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  1. #1
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    Unanswered: Looking for an opinion ...

    ... about Access!!!

    Access as a database - how big is too big for MS Access?

    In terms of the number of records and/or the physical size of the MDB file, what're some opinions on when it's time to upgrade the back end?

    Let's assume that we've got ballooning under control, so the disk space is actual size. Also, let's assume it's strictly a back end - no code, forms, etc.

    tc

  2. #2
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    So lets assume you are using JET
    Provding you are not blowing the physical limits of a JET database are around the 2GB limit - the help system will tell you in detail what the limiits are for your version.

    number of concurent users is 255

    however I suspect that you will hit the implementation limitations of JET long before you hit physical limitations

    JET teneds to run out of grunt around 15..50 users, the file server implementation sarts to choke. your network trolls will start to get peed off with tthe amount of traffic. the users will start to scream at response time (or lack of).

    so its best too upgrade when your numnber of concurrent users starts get above 15...20. However in myview its best to think of the process as a rewrite - you will almost certainly have to rewrite the app to get the best out of using a server. potentially not rewriting the app leads to the worst of both worlds. You can, and should if you think your app should ever use a server, write JET apps that upgrade relatively easily, but I'm guessing thats a little to late for your requirements
    I'd rather be riding on the Tiger 800 or the Norton

  3. #3
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    TC (BTW, what is you're name???),

    Access seems to be fine when the # of records in a table is less than 10,000. When the # gets above 100,000, things really start to drag ... In between you get steadily increasing slowness ... This is mitigated by what the data is, how it is keyed, and indexed, and obviously by how it is queried (joined to other tables etc ...)

    - Mike
    Back to Access ... ADO is not the way to go for speed ...

  4. #4
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    TC (BTW, what is you're name???)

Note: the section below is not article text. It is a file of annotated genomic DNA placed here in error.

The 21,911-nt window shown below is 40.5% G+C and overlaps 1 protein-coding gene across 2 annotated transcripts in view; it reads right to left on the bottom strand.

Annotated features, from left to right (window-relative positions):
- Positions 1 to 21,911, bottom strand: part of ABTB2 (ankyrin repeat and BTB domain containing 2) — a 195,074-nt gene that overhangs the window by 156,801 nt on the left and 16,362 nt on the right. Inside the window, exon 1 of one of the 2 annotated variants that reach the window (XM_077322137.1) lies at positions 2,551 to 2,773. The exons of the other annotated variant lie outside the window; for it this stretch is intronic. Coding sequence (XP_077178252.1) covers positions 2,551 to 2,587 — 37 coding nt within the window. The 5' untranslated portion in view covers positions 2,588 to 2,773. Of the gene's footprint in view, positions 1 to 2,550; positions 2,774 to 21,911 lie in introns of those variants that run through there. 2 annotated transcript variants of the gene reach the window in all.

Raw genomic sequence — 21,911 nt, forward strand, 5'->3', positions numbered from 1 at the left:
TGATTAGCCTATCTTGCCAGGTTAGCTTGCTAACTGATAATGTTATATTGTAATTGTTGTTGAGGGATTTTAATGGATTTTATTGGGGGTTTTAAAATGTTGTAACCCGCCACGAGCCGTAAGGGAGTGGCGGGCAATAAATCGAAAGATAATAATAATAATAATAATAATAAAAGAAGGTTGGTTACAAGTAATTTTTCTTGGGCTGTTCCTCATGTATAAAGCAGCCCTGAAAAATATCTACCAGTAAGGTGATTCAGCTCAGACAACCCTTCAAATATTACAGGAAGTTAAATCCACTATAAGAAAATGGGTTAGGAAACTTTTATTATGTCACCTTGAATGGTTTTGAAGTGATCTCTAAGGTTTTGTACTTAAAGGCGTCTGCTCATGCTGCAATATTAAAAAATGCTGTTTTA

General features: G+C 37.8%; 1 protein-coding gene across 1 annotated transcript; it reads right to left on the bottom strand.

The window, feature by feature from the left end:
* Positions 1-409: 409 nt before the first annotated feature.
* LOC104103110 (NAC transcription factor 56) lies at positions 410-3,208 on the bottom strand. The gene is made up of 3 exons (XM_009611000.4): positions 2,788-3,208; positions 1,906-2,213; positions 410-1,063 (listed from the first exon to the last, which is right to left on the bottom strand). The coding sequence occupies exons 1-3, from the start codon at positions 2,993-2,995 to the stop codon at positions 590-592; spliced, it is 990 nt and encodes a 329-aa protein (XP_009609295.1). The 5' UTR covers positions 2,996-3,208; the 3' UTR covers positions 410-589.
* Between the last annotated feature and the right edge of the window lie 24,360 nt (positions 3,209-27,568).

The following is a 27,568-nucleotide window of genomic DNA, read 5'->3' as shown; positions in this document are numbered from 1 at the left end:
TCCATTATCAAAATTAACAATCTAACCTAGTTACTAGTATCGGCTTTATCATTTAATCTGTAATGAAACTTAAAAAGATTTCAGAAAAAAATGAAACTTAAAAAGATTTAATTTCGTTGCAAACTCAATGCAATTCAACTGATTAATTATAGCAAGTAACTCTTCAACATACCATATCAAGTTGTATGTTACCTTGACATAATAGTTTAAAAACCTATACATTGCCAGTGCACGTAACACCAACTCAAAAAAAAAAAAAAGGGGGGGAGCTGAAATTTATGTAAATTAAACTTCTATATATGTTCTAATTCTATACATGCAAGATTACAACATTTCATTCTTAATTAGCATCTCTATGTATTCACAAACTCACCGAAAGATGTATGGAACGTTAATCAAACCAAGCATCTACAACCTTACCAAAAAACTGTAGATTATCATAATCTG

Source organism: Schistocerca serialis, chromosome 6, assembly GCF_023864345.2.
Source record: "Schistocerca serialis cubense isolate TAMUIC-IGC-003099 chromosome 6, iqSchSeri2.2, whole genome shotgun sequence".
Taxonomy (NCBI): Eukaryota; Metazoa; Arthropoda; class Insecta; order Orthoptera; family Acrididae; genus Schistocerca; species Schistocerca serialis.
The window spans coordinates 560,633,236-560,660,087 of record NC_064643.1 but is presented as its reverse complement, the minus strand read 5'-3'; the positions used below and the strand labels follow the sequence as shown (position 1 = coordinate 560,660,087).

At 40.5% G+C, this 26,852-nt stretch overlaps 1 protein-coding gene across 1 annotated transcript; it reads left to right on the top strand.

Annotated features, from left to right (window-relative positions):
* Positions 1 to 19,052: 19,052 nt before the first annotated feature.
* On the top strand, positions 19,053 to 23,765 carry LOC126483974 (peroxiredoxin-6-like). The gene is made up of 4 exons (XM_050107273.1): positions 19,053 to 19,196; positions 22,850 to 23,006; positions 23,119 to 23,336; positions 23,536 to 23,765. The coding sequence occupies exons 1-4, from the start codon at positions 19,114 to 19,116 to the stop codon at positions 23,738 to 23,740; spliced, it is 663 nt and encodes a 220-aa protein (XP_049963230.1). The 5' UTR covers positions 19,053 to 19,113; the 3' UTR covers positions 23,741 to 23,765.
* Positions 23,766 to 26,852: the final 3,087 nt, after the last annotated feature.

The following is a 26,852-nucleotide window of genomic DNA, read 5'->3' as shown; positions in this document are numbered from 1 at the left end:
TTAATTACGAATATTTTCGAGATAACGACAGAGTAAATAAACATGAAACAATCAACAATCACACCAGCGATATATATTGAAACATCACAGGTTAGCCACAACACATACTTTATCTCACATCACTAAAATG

Sorry, my name is Todd. C is for my middle name. TC Ace was a screen name from the long lost days of Doom and Castle Wolfenstein, and tc stuck.

    The application is in Acc 97 *gasp* for a few very poor reasons. I already upgraded it to a newer version, but they won't bite (other things would need to be upgraded, everything would need to be revalidated, there would be a cost associated with it, etc.)

    I have one BE in particular that houses the printed documents from the application. Official docs issued by the app are printed to SNP files in the temp directory and then the SNP file is saved in raw binary format into an OLE field. As storing things goes, this is very efficient: 1 kb of raw binary = 1 kb of DB growth. When ever we need to reproduce a specific document, I recreate the file in the temp directory from the raw binary and then open it in snapshot viewer (or IE if they don't have snapshot).

    There's 2721 documents stored in the DB at this time and the physical size is about 59 MB. So, on paper, I'm not close to any limits. But, the application goes into wider use soon, so the rate of growth will increase.

    In an effort to be proactive, I want to suggest that we consider (in this order of preference) either migration, updating or an "archive and remove" function and this thread is meant to gather opinions on other's experiences with ACTUAL limits of usefulness versus the published limits.

    Thanks,
    Todd

    PS: I'd be willing to post the code for the "import to binary" trick in the proposed code library since the bits and pieces mostly came from this forum anyway. It is very useful for storing images without ballooning.

  5. #5
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    YIKES!!!! That is the problem with storing docs within access itself (thru the OLE Object) ... You use up the DB fast. If/when this thing goes into general use, you're gonna have 2 things happen: The system will bog down to less than that of a speeding snail or you'll pop access' cork with pounding that 1 gig limit of db size (A97) ... and relatively quickly (depending on how many docs are added).

    Another popular way of having doc tracking is to setup either file/path pointers to the doc (simple text w/ path & filename) or use hyperlinks.
    Back to Access ... ADO is not the way to go for speed ...

  6. #6
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    Fyi

    I'm capable of easily exceeding 15 users in the same Access mdb (using Jet tables) and I believe I can even exceed 255 concurrent users. I write my code using unbound forms and functions to write/retrieve/update/delete to the forms (doesn't anybody else do this???) It's the coding techniques we were taught in school and it will make your mdb fly!
    Expert Database Programming
    MSAccess since 1.0, SQL Server since 6.5, Visual Basic (5.0, 6.0)

  7. #7
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    Another popular way of having doc tracking is to setup either file/path pointers to the doc (simple text w/ path & filename) or use hyperlinks.
    I know, I know. There's a regulatory requirement that requires 100% traceability and a full audit trail. In other words, the program must always know what happened, who did it, when it was done and what they did.

    If I store the files physically somewhere, then somebody could go in and change, add and remove files outside the control of the application. If that happens, then regulatory requirement has not been met.

    So far, it has not been an issue, but I sense issues on the horizon. My first choice will be to try and get them to move it to some version of a SQL Server (I don't care which - any would be better than Jet). From there, using old Acc 97 for the FE won't be such a big deal.

    tc

  8. #8
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    Quote Originally Posted by pkstormy
    I write my code using unbound forms and functions to write/retrieve/update/delete to the forms (doesn't anybody else do this???)